April 15, 2019

They passed around a bottle of Malibu rum as gunshots bellowed into the desert night. A trio of young men had set up camp near the unincorporated town of Crystal, 80 miles outside of Las Vegas, Nevada. As recently as 2005, the tiny town hosted two brothels, but by April 2016, it was pretty much empty, ideal for carefree camping on a moon-like stretch of desert, the perfect place to pass around a bottle and a shotgun for some bunny blasting.

As often happens on a night like that, things went downhill. Drunk on rum and the roar of the gun, the three men fired up an off-road vehicle and drove away from camp. Riding in back was Trent, a chestnut-haired, bearded 27-year-old, who carried the shotgun and blasted away at road signs as they tore across the Amargosa Valley and Ash Meadows National Wildlife Refuge. They headed toward a remote unit of Death Valley National Park: Devils Hole, a deep pool inside a sunken limestone cavern. The area’s surrounded by 10-foot-tall fencing, a fortress erected to protect an endangered species of pupfish found there.

Trent shot at the gate to the pedestrian walkway area and then shot the surveillance camera and yanked it from its mount. Then he and one of his companions, Steven, stumbled into the enclosure. Steven was so intoxicated that it took him multiple tries to clear the fence. Inside the enclosure, he paused to empty his bladder.

Filled with mischief, Trent lunged toward his partner and punched him in the crotch with a left hook. Then, as Steven stumbled over to a large boulder to vomit, Trent dropped the shotgun, stripped off his clothes, and slipped into the deep warm water of Devils Hole. He didn’t know it yet, but that would prove to be his worst mistake of the night.

Devils Hole pupfish — some of the rarest fish in the world — are found only in a deep geologic fissure fed by water from the aquifer that lies below the Mojave Desert.
Brett Seymour/NPS Submerged Resources Center

SIXTY THOUSAND YEARS AGO, a narrow fissure opened up in the Amargosa Valley, releasing water pooled deep in the earth and creating Devils Hole, the opening to an underwater cavern. Scientists disagree over just how it happened — whether by way of underground tunnels, ancient floods or receding waters — but several desert fish were separated from the larger population and trapped in Devils Hole. There, a tiny sub-population — the Devils Hole pupfish (Cyprinodon diabolis) — evolved in extreme isolation for tens of thousands of years, eventually, according to scientific consensus, becoming an entirely new species.

Today, visitors to Devils Hole get a rare window into one of the Mojave Desert’s vast aquifers. Steep limestone walls surround a tiny opening into turquoise water. Divers have descended over 400 feet into the cave without reaching the bottom. The water is so deep that earthquakes on the other side of the world cause it to slosh, shocking the fish into spawning.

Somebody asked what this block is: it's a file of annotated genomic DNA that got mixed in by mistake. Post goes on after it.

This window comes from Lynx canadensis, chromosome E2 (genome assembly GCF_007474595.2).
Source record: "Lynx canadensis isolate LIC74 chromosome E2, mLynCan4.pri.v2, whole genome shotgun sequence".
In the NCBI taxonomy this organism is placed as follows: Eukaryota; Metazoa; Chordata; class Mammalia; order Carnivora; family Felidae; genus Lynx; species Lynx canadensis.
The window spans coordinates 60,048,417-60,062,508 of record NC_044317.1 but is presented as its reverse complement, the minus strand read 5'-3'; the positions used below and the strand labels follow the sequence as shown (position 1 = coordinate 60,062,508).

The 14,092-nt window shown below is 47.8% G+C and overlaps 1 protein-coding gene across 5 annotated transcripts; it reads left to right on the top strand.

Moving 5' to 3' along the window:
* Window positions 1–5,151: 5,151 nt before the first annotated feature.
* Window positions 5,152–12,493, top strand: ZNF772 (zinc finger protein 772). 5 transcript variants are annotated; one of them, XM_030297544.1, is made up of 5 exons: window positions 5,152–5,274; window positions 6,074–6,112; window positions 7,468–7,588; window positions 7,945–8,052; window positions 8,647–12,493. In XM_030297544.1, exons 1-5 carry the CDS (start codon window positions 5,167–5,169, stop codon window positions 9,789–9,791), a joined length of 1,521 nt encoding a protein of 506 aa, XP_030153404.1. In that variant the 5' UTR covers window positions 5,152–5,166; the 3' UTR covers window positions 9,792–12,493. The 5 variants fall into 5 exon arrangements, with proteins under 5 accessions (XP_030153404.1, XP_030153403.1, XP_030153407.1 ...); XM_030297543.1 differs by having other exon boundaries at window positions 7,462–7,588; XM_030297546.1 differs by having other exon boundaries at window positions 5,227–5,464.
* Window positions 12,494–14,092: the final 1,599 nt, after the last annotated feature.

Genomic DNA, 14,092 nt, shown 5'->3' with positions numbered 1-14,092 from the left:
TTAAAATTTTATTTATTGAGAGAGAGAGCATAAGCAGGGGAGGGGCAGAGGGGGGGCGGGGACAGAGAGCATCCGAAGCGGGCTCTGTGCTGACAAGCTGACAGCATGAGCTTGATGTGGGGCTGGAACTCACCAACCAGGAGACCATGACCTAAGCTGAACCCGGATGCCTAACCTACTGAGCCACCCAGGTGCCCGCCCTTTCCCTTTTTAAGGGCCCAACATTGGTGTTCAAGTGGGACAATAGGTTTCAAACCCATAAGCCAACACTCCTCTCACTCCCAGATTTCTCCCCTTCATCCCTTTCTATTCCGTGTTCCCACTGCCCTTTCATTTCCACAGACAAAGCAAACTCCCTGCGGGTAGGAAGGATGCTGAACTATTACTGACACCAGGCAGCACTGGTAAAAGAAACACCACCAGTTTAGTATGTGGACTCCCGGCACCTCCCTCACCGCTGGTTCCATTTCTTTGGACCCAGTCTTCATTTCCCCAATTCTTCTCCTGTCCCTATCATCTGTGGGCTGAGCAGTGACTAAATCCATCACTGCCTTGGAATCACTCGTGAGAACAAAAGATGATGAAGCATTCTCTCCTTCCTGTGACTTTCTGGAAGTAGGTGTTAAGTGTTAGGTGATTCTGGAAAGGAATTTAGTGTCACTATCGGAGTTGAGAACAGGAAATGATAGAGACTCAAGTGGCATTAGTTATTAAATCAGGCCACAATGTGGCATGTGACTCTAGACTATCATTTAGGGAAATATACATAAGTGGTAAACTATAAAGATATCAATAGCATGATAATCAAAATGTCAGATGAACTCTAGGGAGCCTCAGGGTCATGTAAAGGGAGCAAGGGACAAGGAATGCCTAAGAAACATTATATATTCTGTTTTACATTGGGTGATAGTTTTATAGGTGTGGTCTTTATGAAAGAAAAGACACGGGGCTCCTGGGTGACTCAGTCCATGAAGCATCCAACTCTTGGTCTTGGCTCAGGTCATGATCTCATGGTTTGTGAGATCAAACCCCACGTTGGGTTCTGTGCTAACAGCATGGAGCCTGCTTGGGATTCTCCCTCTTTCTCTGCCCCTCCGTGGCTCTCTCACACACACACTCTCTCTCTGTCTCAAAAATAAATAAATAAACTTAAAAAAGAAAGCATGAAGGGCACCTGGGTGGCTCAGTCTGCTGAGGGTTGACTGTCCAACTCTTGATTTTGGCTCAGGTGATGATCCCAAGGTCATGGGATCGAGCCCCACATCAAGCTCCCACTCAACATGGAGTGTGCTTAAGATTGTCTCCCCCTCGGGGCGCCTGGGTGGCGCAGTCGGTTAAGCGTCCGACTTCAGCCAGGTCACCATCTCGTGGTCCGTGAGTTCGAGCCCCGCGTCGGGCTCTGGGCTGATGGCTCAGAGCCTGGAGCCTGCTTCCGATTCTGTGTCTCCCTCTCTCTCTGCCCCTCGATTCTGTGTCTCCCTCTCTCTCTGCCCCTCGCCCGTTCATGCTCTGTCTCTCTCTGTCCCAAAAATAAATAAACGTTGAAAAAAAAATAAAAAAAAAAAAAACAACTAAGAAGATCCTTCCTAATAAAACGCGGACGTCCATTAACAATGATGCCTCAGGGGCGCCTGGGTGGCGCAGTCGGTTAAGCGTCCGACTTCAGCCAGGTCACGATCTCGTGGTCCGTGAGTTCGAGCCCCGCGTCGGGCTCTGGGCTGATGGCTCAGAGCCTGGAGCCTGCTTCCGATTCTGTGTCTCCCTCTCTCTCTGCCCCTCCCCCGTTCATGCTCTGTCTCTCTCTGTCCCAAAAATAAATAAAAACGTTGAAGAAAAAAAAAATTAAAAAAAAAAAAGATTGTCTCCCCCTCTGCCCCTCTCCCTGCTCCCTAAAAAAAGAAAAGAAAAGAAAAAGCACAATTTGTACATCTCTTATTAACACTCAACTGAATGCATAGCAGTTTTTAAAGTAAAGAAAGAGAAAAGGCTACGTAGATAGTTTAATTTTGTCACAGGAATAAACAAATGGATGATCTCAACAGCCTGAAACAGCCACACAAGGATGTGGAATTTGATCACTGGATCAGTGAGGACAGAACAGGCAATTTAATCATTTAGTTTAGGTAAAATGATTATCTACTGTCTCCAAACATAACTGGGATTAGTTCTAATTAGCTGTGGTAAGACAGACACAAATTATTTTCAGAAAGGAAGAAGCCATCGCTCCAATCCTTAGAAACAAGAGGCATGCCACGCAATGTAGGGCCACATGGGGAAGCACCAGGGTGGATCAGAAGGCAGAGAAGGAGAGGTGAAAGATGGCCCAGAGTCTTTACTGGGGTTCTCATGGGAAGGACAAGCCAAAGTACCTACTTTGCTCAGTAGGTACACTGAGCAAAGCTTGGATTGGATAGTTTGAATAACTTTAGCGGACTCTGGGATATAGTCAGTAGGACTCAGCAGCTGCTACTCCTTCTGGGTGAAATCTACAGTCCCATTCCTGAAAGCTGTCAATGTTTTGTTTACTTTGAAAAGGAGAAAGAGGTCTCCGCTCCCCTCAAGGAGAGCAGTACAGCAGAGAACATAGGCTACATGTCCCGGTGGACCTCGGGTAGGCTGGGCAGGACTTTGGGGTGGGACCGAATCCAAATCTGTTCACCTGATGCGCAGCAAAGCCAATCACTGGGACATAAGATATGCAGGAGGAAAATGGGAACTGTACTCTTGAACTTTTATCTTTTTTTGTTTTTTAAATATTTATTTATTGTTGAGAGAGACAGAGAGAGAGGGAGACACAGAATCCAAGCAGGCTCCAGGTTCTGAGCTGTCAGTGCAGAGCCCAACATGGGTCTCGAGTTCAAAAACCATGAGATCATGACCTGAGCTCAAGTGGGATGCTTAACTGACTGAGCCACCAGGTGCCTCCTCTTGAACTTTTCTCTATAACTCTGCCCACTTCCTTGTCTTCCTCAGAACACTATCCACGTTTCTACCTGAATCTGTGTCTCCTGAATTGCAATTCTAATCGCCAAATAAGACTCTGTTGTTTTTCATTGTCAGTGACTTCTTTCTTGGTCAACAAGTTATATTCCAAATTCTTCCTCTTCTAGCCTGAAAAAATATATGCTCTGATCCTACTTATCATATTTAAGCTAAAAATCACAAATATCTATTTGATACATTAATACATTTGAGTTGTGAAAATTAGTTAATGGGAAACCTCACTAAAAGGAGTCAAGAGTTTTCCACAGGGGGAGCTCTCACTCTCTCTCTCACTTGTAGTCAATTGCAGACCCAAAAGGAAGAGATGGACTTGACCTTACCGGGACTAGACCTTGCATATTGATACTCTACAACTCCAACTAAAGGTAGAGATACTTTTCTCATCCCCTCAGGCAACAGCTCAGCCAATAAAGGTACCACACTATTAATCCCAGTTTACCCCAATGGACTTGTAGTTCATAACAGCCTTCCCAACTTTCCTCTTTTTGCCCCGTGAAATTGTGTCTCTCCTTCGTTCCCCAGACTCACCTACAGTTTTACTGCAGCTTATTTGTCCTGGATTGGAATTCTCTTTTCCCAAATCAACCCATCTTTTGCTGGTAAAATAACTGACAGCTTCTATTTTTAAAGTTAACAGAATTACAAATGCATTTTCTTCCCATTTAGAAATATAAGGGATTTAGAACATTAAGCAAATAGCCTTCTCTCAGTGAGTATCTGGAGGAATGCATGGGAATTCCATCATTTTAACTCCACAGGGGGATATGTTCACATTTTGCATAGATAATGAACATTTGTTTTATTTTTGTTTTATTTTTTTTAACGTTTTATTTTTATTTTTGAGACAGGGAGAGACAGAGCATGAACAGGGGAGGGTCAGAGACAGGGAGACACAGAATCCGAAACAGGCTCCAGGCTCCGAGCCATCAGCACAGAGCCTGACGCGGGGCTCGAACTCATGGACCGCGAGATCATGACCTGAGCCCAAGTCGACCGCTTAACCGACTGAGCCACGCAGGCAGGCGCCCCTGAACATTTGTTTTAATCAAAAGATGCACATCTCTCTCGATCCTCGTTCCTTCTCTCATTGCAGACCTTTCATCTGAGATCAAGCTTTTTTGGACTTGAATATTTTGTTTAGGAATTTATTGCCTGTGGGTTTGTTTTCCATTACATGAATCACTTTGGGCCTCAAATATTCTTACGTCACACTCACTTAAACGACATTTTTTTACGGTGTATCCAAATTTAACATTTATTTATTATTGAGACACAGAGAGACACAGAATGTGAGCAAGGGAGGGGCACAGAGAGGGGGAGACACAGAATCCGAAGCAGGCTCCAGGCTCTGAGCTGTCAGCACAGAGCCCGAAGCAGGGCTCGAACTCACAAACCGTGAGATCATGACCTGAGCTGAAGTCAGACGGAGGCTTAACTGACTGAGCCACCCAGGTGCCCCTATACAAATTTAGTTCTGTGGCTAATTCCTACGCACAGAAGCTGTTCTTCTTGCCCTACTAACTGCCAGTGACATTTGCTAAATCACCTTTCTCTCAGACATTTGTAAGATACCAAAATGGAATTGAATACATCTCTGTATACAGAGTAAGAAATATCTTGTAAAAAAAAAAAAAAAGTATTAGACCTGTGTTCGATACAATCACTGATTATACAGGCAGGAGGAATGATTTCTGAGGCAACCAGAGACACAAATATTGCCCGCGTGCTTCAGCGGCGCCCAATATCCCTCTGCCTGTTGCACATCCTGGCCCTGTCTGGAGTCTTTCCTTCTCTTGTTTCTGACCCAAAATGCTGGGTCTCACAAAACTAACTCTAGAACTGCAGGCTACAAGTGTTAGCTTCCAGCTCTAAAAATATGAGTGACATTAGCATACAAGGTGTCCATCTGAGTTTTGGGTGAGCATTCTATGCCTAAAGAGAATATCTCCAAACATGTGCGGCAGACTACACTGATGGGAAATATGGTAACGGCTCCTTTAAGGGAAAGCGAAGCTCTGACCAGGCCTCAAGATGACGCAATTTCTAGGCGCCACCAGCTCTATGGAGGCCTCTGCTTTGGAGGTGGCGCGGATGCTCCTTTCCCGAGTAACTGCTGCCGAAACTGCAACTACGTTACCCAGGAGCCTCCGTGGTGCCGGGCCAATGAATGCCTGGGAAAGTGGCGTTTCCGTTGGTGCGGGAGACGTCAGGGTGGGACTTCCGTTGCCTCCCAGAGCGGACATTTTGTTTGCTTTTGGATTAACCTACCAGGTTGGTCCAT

The environment in Devils Hole is so remote and extreme that scientists have long puzzled over how the pupfish can live there at all. Still, a modest population has managed to survive on a shallow, sloping rock shelf that gets just enough sunlight — only four hours per day at its peak — to allow algae to grow for the fish to eat.

The environment in Devils Hole is so remote and extreme that scientists have long puzzled over how the pupfish can live there at all.

The Devils Hole pupfish are truly unique. The males are a bright blue, the females a subdued teal, and they’re only about an inch long. They are more docile and produce fewer offspring than their cousins, which are found in pockets ranging from the Southwest toward the Gulf of Mexico. The Devils Hole pupfish lacks the pelvic fin that enables its kin to be vigorous swimmers. But it is able to thrive in temperatures far warmer than similar species can tolerate. Trapped by geology in a consistent 93-degree womb, Devils Hole pupfish have nowhere to go. In fact, they have the smallest geographic range of any known vertebrate species on earth.

The pupfish were among the first species to be protected under the Endangered Species Preservation Act of 1967 — along with the American alligator, the California condor and the blunt-nosed leopard lizard — and that protection was carried over to the Endangered Species Act of 1973. At the time, around 220 survived in Devils Hole, but since the 1990s, the species has been in significant decline, sinking to just 35 fish in 2013. Today, there are modest signs that the population is growing; the last population count was 136.

The tiny fish has become an icon for those looking to protect endangered species and their habitat, but it’s a target of deep resentment in Nevada, and particularly in Nye County, where, according to critics, the interests of an obscure fish are pitted against the livelihood of local agricultural families. The issue has tested water rights in this arid part of the American West and raised questions about how far officials should go to save a handful of imperiled fish. The drunken invasion of its habitat in 2016 was not unprecedented: Dozens of trespasses have been documented throughout the decades. But such crimes are difficult to investigate and rarely prosecuted.

This time, however, would be different.

More: https://www.hcn.org/issues/51.6/endangered-species-how-a-tiny-endangered-species-put-a-man-in-prison?fbclid=IwAR07sYQdxClcYckxYrSb-bLO7AV70ItGCBmk7pykOR_ICfwxhuWBER0Q7pE

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